Importantly, the aberrant mitochondrial ROS production observed in HDAC6 KO MEFs could be significantly suppressed by the acetylation-resistant (K222R), but not the acetylation-mimicking (K222Q), MFN1 mutant, supporting an important role of MFN1 deacetylation in limiting ROS production in metabolically challenged mitochondria (Fig. 4B). These results indicate that mitochondrial fusion deficiency can lead to aberrant buildup of ROS upon glucose starvation. Supporting this conclusion, we observed a significant accumulation of oxidized proteins in the mitochondria (Fig. 4C, compare lanes 6 and 8), but not the cytosol (lanes 2 and 4), of HDAC6 KO MEFs upon glucose starvation (Fig. 4D). An oxidized protein population was not detected in mitochondria from wild-type MEFs subjected to glucose starvation (Fig. 4C, lane 7, Fig. 4D). Taken together, these findings indicate that HDAC6- and mitochondria fusion-deficient cells generate higher mitochondrial ROS stress upon glucose starvation.
Fasting-induced mitochondrial fusion is abolished in HDAC6 KO mouse tibialis anterior muscle
To assess the physiological relevance of HDAC6-dependent mitochondrial fusion, we subjected wild-type and HDAC6 KO mice to fasting, forcing skeletal muscle to generate more energy from mitochondrial oxidative phosphorylation. We first investigated whether fasting, similar to glucose starvation, caused MFN1 deacetylation. Although more variable, a general trend of lower MFN1 acetylation in skeletal muscle was indeed observed in wild-type, but not HDAC6 KO, mice after fasting (supplementary material Fig. S1D–F). We next analyzed mitochondrial morphology in the tibialis anterior muscle by electron microscopy. As shown in Fig. 5A, under the fed state, mitochondria in both wild-type and HDAC6 KO tibialis anterior muscles resided stereotypically in pairs on either side of the Z-disc (Fig. 5A, fed, top panels). Upon fasting, mitochondria in wild-type tibialis anterior muscles underwent dramatic realignment and fused into large elongated mitochondria that often spanned multiple sarcomeres (Fig. 5A, fasted, black arrowheads). Remarkably, in fasted HDAC6 KO mice, individual mitochondria were aggregated but failed to fuse (Fig. 5A, white arrowheads). Thus, HDAC6 is required for fasting-induced mitochondrial fusion in mice.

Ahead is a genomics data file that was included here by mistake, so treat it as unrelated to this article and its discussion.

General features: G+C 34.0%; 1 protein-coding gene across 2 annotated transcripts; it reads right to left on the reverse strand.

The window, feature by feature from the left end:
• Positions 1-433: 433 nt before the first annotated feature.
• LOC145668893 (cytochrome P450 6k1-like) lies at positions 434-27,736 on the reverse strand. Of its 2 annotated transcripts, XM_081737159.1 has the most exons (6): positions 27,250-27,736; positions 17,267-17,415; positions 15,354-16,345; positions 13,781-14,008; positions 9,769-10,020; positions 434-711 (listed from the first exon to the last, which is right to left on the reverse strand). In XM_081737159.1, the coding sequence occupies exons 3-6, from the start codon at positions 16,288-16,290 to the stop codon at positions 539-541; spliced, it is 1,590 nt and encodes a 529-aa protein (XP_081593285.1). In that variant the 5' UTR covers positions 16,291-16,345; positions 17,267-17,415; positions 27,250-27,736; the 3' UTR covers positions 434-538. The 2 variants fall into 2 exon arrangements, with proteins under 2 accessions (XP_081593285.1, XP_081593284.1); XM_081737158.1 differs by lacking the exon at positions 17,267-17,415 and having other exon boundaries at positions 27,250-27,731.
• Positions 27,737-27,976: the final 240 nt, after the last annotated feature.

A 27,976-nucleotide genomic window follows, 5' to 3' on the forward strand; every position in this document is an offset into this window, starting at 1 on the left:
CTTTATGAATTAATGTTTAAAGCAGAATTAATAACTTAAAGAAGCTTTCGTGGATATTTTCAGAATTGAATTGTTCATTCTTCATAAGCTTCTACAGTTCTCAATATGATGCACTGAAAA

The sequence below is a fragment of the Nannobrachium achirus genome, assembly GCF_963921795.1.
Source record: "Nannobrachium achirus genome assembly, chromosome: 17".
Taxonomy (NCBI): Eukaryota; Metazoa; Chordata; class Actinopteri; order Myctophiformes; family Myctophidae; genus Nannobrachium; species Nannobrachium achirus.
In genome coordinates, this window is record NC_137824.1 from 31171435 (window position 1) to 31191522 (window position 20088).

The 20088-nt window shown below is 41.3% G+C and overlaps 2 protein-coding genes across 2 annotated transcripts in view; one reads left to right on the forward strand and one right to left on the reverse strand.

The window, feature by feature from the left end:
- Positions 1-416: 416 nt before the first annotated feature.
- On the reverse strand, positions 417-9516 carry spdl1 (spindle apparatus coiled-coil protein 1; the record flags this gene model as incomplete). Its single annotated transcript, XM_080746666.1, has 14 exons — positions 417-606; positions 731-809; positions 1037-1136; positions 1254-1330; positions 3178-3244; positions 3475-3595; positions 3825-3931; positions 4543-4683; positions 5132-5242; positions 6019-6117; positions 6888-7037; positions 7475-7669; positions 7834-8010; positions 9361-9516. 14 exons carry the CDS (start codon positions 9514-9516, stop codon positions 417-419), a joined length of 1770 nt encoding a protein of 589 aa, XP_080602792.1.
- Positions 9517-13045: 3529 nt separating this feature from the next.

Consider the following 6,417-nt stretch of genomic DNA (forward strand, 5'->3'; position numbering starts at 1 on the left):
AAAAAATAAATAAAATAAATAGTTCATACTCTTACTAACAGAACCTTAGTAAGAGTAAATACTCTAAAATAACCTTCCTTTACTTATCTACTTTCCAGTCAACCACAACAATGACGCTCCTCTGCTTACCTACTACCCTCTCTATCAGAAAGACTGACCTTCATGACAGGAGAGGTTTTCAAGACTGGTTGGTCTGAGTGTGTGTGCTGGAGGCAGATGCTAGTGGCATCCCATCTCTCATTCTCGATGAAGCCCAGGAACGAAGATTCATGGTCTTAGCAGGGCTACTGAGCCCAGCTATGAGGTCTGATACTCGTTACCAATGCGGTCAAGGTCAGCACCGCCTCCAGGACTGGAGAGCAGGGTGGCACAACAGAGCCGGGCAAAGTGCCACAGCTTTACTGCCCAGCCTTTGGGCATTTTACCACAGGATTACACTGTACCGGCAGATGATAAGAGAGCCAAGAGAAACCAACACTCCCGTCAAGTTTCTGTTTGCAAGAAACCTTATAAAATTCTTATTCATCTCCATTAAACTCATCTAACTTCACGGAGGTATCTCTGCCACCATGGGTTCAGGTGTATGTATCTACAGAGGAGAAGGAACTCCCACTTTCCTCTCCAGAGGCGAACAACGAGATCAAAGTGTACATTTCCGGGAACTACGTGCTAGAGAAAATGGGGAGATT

Interestingly, unfused mitochondria in fasted HDAC6 KO mice were frequently swollen and contained less densely packed cristae, indicative of mitochondrial damage (Fig. 5A, white arrowheads). To confirm mitochondrial damage, the activities of mitochondrial electron transport chain complexes in tibialis anterior muscle were evaluated by histological staining that assessed cytochrome c oxidase (COX, complex IV, brown) and succinate dehydrogenase (SDH, complex II, blue) activity. As shown in Fig. 5B,C, under the fed condition, wild-type and HDAC6 KO mice tibialis anterior muscle showed similar brown and light-blue checkerboard appearances, which reflects mitochondrial activities in the different muscle fiber types. However, upon fasting, a marked decrease in COX complex IV activity (Fig. 5B, brown), which is encoded by the mitochondrial genome, was observed in HDAC6 KO but not in wild-type tibialis anterior muscle. Conversely, an increase in SDH activity (Fig. 5C, blue), which is encoded by the nuclear genome, was specifically detected in fasted HDAC6 KO muscle. A decrease in COX complex IV activity with a compensatory increase in SDH activity is a hallmark of mitochondrial dysfunction (Lee et al., 1998; Chen et al., 2010). These results show that HDAC6 is required to promote mitochondrial fusion and prevent mitochondrial damage in skeletal muscle challenged by fasting.